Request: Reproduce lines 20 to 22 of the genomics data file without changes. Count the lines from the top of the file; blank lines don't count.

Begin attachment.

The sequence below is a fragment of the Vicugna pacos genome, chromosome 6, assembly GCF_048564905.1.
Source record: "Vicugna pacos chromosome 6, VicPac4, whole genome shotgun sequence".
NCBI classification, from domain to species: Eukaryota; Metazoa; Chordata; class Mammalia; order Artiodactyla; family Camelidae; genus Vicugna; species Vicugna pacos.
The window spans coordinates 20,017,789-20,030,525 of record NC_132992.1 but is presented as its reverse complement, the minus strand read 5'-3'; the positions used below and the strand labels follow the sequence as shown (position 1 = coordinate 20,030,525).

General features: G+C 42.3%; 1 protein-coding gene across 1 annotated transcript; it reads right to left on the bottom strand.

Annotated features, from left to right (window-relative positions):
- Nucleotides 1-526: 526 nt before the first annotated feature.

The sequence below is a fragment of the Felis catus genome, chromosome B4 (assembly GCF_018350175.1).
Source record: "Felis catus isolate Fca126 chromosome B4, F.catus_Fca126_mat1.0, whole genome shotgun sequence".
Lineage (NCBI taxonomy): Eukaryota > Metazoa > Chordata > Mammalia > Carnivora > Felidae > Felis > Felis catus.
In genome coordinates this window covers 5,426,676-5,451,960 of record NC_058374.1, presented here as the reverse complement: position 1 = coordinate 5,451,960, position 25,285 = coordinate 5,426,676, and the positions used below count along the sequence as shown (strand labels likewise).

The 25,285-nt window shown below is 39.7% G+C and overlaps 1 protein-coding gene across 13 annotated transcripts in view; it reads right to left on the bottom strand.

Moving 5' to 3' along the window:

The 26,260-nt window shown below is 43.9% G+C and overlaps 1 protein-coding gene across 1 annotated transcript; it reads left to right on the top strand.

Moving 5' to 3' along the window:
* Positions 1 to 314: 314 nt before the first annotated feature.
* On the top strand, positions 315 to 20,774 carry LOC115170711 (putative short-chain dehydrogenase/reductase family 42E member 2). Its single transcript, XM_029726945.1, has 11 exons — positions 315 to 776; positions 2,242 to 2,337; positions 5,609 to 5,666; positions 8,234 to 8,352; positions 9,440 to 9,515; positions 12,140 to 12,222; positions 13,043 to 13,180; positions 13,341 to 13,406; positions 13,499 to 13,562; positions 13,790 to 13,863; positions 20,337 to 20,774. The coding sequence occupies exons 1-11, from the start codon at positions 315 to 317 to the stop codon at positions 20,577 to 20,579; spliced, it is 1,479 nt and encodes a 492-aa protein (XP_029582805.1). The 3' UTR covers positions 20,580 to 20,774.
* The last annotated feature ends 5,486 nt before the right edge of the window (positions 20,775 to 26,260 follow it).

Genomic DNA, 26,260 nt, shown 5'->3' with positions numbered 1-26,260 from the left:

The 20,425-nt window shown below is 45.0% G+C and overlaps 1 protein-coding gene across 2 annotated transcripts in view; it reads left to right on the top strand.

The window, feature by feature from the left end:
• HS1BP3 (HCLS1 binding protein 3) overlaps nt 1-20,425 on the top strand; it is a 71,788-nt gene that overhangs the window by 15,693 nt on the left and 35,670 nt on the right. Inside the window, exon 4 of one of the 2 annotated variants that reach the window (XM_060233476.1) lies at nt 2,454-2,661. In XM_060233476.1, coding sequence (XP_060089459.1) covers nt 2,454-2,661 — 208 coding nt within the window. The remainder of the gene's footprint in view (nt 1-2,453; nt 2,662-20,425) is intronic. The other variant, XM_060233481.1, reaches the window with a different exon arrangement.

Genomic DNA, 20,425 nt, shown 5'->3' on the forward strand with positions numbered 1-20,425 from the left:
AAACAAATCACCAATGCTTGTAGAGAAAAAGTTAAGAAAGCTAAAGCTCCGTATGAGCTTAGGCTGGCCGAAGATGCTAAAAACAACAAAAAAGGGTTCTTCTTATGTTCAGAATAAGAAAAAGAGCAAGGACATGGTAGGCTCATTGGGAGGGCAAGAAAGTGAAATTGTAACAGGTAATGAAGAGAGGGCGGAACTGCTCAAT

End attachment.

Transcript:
The 20,425-nt window shown below is 45.0% G+C and overlaps 1 protein-coding gene across 2 annotated transcripts in view; it reads left to right on the top strand.

The window, feature by feature from the left end:
• HS1BP3 (HCLS1 binding protein 3) overlaps nt 1-20,425 on the top strand; it is a 71,788-nt gene that overhangs the window by 15,693 nt on the left and 35,670 nt on the right. Inside the window, exon 4 of one of the 2 annotated variants that reach the window (XM_060233476.1) lies at nt 2,454-2,661. In XM_060233476.1, coding sequence (XP_060089459.1) covers nt 2,454-2,661 — 208 coding nt within the window. The remainder of the gene's footprint in view (nt 1-2,453; nt 2,662-20,425) is intronic. The other variant, XM_060233481.1, reaches the window with a different exon arrangement.